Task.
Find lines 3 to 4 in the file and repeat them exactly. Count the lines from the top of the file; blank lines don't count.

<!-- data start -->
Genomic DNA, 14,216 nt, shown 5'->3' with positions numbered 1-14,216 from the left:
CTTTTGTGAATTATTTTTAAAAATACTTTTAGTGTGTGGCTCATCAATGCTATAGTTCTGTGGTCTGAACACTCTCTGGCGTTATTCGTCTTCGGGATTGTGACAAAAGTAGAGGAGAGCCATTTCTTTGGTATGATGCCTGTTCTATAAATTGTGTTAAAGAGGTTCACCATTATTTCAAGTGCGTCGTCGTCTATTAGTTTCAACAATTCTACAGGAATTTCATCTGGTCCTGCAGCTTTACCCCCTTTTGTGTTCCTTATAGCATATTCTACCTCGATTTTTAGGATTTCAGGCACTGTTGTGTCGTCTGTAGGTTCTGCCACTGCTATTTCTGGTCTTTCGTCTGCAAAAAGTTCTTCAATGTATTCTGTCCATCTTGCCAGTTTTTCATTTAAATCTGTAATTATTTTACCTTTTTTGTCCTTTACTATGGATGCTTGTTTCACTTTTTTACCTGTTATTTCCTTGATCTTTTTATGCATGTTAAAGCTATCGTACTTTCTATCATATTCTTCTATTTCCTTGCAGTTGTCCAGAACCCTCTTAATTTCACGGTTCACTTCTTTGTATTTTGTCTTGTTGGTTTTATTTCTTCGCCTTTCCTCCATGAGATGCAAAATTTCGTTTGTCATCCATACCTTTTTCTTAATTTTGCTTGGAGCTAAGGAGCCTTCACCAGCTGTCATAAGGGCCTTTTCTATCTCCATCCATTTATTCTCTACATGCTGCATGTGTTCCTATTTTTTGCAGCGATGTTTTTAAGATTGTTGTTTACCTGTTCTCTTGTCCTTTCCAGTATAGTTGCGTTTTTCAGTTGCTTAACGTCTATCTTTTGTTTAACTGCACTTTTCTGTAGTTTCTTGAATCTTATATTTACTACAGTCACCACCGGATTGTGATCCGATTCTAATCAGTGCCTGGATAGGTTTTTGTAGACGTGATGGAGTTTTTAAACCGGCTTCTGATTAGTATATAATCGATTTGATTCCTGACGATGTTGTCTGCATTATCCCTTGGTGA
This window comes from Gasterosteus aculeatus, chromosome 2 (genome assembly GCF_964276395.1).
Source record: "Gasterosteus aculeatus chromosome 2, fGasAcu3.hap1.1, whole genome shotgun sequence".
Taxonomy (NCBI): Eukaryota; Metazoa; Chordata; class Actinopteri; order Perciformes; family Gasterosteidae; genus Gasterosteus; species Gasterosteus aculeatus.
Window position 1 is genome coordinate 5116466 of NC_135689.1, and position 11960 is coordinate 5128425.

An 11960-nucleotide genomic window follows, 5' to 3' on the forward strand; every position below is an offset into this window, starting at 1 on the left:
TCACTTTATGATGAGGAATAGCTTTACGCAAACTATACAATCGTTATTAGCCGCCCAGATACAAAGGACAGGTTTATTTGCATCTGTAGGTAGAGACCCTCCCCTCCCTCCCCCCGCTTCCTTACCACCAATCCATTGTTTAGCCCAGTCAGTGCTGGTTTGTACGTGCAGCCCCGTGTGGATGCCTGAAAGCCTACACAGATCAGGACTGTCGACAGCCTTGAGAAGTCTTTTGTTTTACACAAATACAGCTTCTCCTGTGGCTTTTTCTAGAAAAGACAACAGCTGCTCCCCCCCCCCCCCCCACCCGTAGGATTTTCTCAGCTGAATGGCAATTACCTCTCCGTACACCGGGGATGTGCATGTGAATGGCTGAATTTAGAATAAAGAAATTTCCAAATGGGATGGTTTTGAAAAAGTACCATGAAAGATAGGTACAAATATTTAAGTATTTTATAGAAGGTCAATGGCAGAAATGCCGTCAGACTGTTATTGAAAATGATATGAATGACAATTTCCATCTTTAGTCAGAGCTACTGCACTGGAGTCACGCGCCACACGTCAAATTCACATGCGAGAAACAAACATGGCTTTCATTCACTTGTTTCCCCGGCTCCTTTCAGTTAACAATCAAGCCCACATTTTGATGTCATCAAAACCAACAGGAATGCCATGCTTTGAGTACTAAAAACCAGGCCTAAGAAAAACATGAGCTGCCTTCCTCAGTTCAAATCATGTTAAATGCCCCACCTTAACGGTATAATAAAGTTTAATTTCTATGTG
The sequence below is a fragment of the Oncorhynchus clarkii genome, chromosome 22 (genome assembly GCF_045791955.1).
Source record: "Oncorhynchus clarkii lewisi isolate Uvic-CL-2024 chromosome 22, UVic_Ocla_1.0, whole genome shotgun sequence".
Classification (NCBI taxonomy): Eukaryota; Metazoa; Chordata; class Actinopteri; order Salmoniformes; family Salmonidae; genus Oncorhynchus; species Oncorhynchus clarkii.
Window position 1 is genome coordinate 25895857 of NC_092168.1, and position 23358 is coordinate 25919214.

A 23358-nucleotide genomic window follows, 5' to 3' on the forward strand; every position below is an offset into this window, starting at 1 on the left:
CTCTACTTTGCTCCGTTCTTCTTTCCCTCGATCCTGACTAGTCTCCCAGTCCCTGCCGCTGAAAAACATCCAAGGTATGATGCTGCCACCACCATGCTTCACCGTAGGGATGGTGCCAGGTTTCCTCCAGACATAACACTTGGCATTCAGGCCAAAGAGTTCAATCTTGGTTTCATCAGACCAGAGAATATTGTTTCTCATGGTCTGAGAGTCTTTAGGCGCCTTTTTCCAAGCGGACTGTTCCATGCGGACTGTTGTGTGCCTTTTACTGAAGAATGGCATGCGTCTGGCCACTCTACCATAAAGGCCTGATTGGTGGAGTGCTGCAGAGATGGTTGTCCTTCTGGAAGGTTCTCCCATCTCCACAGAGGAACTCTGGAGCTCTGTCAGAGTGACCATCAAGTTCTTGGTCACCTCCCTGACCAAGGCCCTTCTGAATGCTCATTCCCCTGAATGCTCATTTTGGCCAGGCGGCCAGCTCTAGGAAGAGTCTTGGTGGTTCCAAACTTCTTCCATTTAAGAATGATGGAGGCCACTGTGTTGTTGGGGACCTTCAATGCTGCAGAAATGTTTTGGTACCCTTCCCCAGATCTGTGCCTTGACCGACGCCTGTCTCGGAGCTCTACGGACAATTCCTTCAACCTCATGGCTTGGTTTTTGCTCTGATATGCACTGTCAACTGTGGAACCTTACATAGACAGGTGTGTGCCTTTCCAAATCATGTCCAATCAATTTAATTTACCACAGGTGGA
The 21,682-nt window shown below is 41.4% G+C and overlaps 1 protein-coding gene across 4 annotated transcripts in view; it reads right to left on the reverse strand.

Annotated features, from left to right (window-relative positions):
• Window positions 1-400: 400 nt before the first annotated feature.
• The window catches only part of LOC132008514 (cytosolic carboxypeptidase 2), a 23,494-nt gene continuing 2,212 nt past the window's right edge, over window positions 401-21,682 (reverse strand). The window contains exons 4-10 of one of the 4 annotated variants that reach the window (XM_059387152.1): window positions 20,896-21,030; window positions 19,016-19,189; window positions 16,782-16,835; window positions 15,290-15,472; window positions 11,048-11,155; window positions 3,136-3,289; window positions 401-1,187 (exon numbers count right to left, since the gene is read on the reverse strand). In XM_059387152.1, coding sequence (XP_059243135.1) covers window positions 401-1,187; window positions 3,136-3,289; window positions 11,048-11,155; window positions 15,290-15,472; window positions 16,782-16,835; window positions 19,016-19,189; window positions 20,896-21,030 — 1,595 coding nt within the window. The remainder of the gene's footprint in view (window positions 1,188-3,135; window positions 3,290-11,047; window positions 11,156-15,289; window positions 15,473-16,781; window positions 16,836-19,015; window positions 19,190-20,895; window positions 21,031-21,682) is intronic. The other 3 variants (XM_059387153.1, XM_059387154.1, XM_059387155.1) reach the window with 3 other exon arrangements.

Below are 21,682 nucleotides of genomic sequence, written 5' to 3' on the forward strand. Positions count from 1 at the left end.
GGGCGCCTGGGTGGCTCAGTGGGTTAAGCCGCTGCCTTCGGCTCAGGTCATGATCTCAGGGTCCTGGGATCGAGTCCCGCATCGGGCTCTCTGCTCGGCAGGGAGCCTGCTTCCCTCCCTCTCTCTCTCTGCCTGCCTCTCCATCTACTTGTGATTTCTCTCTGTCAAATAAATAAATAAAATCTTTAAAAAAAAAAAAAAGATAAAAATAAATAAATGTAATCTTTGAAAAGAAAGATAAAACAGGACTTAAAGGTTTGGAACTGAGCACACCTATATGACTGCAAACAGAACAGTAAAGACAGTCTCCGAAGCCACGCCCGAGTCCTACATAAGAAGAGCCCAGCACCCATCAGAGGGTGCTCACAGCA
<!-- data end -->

This window comes from Gasterosteus aculeatus, chromosome 2 (genome assembly GCF_964276395.1).
Source record: "Gasterosteus aculeatus chromosome 2, fGasAcu3.hap1.1, whole genome shotgun sequence".